Roche’s diagnostic sales high thanks to Delta variant

SWITZERLAND – The delta variant’s high demand for COVID-19 diagnostics has resulted in rocketing sales at Roche’s diagnostics division, allowing the company to raise its sales forecast for the year.

Diagnostics sales increased 39% year on year to CHF 13.3 billion (US$14.4 billion), with the strong performance of the company’s COVID-19 test kits backed up by a recovery in other products as health services begin to recover from the impact of the pandemic last year.

In the first half, the company predicted that diagnostic sales would begin to decline in the second half of the year as vaccinations began to control COVID-19 infections. Still, it now expects high demand to continue into 2022.

Group sales increased by 8% to CHF 46.7 billion (US$50.93billion), while pharma turnover increased by 5% in the third quarter, bringing sales in line with the same period in 2020.

Roche’s pharma sales were hit hard last year, thanks partly to its strong oncology treatment position, which was harmed by pandemic lockdowns and biosimilar competition to its top-selling cancer antibodies.

Avastin (bevacizumab), Herceptin (trastuzumab), and MabThera/Rituxan (rituximab) saw steep declines, which were offset by gains for multiple sclerosis therapy Ocrevus (ocrelizumab), cancer immunotherapy Tecentriq (atezolizumab), and hemophilia A treatment Hemlibra (emicizumab).

Ronapreve (casirivimab and imdevimab), Roche’s Regeneron-partnered antibody combination for mild-to-moderate COVID-19, also made a significant contribution, bringing in CHF1 billion (US$1.09 billion) since it was first granted emergency use authorization.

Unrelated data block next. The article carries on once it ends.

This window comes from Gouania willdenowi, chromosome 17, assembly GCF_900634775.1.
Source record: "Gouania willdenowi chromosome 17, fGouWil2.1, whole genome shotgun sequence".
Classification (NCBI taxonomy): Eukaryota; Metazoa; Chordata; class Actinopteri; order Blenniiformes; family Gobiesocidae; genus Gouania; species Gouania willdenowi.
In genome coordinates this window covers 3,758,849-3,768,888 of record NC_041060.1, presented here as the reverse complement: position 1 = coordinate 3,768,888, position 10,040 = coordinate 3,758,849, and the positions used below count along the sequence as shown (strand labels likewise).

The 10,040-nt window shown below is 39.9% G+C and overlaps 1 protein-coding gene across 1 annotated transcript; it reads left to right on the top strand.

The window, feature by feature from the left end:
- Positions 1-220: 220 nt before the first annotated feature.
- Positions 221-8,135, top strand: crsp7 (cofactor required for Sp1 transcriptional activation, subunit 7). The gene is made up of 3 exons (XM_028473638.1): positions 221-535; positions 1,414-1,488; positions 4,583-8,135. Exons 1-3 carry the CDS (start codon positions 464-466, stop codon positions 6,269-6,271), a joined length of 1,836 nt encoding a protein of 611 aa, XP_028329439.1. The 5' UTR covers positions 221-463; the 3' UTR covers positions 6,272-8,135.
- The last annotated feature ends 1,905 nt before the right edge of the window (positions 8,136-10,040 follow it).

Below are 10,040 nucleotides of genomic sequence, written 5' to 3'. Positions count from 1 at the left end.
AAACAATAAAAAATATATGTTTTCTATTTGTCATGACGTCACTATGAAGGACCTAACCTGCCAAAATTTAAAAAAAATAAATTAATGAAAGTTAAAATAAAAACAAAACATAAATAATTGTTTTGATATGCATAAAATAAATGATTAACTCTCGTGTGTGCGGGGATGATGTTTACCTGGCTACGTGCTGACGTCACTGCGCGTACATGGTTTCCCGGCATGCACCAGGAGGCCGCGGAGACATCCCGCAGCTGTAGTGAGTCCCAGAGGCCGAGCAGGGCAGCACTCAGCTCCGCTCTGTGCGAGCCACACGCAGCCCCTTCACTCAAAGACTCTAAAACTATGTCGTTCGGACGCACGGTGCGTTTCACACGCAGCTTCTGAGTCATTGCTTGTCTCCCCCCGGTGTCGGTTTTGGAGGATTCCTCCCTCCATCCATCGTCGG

Meanwhile, Actemra/RoActemra (tocilizumab) – an arthritis treatment that is now in high demand as a COVID-19 therapy – increased 30% to CHF 2.69 billion (US$ 2.93 billion) and could have increased further but for supply shortages.

The company now forecasts that overall sales will increase in the mid-single digits in 2021.

Because of an FDA emergency use authorization for hospitalized COVID-19 patients in late June and a subsequent World Health Organization recommendation, Actemra has become Roche pharma’s second-largest product by quarterly sales.

Actemra’s third-quarter sales increased 57 percent year on year at unchanged exchange rates to CHF 1.05 billion (US$1.14 billion), exceeding Wall Street expectations by 35 percent.

Actemra’s strong performance contrasts with the underwhelming performance of Roche’s top-selling multiple sclerosis drug, Ocrevus.

Ocrevus reported third-quarter sales of CHF 1.28 billion (US$1.39 billion), up 7% year on year at constant currencies; the first-time growth from the anti-CD20 antibody fell below 10%.

Actemra’s third-quarter sales increased 57 percent year on year at unchanged exchange rates to CHF 1.05 billion (US$1.14 billion), exceeding Wall Street expectations by 35 percent.

Overall, Roche’s pharmaceutical division increased sales by 5% year on year in the third quarter, to CHF 11.7 billion (US$12.72 billion).

The total sales of the Roche group increased by 9% to US$16 billion, thanks in part to the contribution of COVID diagnostics. As a result, Roche is raising its full-year sales growth forecast to the mid-single digits.

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